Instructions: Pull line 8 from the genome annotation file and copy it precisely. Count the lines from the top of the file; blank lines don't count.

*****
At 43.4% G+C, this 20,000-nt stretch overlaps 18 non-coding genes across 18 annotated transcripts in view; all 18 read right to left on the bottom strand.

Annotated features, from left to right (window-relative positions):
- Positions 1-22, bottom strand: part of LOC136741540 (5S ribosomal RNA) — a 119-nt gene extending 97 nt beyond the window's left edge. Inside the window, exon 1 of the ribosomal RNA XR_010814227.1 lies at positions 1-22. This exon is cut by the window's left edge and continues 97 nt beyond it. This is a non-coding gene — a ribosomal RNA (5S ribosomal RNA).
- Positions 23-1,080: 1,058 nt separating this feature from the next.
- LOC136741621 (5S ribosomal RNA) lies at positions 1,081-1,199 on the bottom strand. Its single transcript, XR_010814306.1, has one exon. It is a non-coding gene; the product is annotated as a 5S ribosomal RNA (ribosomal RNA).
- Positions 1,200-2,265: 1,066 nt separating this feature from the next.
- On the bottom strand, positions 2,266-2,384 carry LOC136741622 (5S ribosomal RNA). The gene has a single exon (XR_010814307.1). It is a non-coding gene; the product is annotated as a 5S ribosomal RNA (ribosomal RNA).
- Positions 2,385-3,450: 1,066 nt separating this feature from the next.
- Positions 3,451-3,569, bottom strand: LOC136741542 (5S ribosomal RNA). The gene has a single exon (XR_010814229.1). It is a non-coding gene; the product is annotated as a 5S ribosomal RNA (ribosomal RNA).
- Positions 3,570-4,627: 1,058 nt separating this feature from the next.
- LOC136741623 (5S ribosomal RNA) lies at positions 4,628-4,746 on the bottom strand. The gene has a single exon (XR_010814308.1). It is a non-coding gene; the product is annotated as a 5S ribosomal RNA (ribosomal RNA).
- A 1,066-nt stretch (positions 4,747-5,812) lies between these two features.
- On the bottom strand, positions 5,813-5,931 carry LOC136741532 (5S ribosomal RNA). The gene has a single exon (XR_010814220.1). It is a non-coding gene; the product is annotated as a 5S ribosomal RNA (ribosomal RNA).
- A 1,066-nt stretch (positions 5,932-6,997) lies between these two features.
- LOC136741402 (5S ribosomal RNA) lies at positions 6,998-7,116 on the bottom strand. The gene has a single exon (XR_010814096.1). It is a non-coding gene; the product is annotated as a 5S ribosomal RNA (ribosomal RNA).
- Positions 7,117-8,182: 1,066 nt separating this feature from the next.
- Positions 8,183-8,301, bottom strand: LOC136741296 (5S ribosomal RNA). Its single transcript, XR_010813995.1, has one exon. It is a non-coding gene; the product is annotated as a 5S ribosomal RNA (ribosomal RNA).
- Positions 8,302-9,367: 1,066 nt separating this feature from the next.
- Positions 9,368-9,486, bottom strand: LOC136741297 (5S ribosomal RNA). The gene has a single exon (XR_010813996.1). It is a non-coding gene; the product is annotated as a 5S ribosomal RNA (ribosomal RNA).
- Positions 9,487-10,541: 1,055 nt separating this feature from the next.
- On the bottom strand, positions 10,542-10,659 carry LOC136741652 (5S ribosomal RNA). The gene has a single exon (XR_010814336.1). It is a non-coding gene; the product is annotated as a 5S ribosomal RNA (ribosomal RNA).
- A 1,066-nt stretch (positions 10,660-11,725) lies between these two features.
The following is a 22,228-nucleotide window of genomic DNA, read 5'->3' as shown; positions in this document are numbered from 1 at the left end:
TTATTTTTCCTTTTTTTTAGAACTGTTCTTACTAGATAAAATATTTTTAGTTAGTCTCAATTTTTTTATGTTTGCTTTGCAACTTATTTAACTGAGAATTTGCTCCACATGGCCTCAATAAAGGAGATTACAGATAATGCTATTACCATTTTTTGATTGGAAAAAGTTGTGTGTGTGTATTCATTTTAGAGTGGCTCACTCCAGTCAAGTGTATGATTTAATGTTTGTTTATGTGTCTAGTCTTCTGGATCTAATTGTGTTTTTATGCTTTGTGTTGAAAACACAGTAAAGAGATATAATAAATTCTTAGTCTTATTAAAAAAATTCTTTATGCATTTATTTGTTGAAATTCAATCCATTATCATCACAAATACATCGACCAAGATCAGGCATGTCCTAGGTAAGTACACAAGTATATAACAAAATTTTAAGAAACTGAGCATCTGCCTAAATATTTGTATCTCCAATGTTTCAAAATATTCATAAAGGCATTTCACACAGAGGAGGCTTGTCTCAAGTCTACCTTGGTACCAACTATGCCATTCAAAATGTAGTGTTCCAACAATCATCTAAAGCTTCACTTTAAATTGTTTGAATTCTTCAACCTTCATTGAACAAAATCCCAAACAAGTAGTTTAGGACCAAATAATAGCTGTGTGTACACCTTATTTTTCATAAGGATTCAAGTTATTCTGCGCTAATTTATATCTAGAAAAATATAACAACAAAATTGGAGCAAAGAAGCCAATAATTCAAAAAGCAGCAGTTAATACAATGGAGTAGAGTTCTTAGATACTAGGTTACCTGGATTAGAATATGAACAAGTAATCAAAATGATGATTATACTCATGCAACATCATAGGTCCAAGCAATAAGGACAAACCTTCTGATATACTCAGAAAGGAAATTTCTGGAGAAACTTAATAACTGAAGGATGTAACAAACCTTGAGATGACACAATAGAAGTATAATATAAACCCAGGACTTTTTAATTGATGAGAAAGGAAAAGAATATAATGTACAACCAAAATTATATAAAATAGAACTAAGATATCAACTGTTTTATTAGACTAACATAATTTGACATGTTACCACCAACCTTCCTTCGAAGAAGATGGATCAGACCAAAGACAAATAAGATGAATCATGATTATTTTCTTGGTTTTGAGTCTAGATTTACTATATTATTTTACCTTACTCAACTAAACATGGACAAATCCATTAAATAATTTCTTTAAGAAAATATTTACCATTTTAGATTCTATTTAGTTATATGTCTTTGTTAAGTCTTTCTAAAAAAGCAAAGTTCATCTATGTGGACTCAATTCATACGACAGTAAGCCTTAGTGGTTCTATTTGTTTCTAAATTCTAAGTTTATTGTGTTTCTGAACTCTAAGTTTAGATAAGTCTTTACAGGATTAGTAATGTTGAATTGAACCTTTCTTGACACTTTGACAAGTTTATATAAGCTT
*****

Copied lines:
- Positions 2,385-3,450: 1,066 nt separating this feature from the next.